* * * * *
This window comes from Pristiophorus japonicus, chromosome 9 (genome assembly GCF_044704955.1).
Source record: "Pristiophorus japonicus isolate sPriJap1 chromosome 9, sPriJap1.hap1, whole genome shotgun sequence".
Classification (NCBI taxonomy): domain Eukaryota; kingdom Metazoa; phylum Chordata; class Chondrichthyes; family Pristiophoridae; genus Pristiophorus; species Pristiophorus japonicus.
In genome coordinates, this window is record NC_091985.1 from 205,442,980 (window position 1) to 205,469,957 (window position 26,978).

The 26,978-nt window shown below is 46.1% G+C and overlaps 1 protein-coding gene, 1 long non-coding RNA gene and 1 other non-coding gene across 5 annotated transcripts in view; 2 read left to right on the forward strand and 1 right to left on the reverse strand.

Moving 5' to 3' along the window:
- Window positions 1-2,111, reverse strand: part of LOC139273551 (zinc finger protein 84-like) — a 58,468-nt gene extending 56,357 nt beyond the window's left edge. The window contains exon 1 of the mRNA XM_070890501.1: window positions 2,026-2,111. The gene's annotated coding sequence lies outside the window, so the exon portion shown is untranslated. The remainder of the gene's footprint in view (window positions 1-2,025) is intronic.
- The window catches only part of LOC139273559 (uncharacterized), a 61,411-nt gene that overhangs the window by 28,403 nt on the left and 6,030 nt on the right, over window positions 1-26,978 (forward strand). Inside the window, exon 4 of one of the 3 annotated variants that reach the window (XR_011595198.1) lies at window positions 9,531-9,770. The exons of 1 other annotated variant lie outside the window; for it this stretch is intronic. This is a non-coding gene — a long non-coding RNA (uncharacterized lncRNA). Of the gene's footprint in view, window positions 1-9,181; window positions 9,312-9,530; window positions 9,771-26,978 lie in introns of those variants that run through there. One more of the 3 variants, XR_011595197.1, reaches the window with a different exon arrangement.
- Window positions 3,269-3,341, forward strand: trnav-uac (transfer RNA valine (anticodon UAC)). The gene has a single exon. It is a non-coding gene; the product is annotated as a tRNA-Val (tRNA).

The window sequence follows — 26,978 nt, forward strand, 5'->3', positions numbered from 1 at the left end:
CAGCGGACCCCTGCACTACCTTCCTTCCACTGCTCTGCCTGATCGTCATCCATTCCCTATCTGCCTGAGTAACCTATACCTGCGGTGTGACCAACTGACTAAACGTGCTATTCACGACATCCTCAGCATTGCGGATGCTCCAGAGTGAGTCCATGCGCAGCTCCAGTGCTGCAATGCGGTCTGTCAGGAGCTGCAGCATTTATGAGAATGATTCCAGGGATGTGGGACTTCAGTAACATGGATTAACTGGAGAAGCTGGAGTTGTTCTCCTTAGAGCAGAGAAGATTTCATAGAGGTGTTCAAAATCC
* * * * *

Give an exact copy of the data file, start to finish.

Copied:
This window comes from Pristiophorus japonicus, chromosome 9 (genome assembly GCF_044704955.1).
Source record: "Pristiophorus japonicus isolate sPriJap1 chromosome 9, sPriJap1.hap1, whole genome shotgun sequence".
Classification (NCBI taxonomy): domain Eukaryota; kingdom Metazoa; phylum Chordata; class Chondrichthyes; family Pristiophoridae; genus Pristiophorus; species Pristiophorus japonicus.
In genome coordinates, this window is record NC_091985.1 from 205,442,980 (window position 1) to 205,469,957 (window position 26,978).

The 26,978-nt window shown below is 46.1% G+C and overlaps 1 protein-coding gene, 1 long non-coding RNA gene and 1 other non-coding gene across 5 annotated transcripts in view; 2 read left to right on the forward strand and 1 right to left on the reverse strand.

Moving 5' to 3' along the window:
- Window positions 1-2,111, reverse strand: part of LOC139273551 (zinc finger protein 84-like) — a 58,468-nt gene extending 56,357 nt beyond the window's left edge. The window contains exon 1 of the mRNA XM_070890501.1: window positions 2,026-2,111. The gene's annotated coding sequence lies outside the window, so the exon portion shown is untranslated. The remainder of the gene's footprint in view (window positions 1-2,025) is intronic.
- The window catches only part of LOC139273559 (uncharacterized), a 61,411-nt gene that overhangs the window by 28,403 nt on the left and 6,030 nt on the right, over window positions 1-26,978 (forward strand). Inside the window, exon 4 of one of the 3 annotated variants that reach the window (XR_011595198.1) lies at window positions 9,531-9,770. The exons of 1 other annotated variant lie outside the window; for it this stretch is intronic. This is a non-coding gene — a long non-coding RNA (uncharacterized lncRNA). Of the gene's footprint in view, window positions 1-9,181; window positions 9,312-9,530; window positions 9,771-26,978 lie in introns of those variants that run through there. One more of the 3 variants, XR_011595197.1, reaches the window with a different exon arrangement.
- Window positions 3,269-3,341, forward strand: trnav-uac (transfer RNA valine (anticodon UAC)). The gene has a single exon. It is a non-coding gene; the product is annotated as a tRNA-Val (tRNA).

The window sequence follows — 26,978 nt, forward strand, 5'->3', positions numbered from 1 at the left end:
CAGCGGACCCCTGCACTACCTTCCTTCCACTGCTCTGCCTGATCGTCATCCATTCCCTATCTGCCTGAGTAACCTATACCTGCGGTGTGACCAACTGACTAAACGTGCTATTCACGACATCCTCAGCATTGCGGATGCTCCAGAGTGAGTCCATGCGCAGCTCCAGTGCTGCAATGCGGTCTGTCAGGAGCTGCAGCATTTATGAGAATGATTCCAGGGATGTGGGACTTCAGTAACATGGATTAACTGGAGAAGCTGGAGTTGTTCTCCTTAGAGCAGAGAAGATTTCATAGAGGTGTTCAAAATCC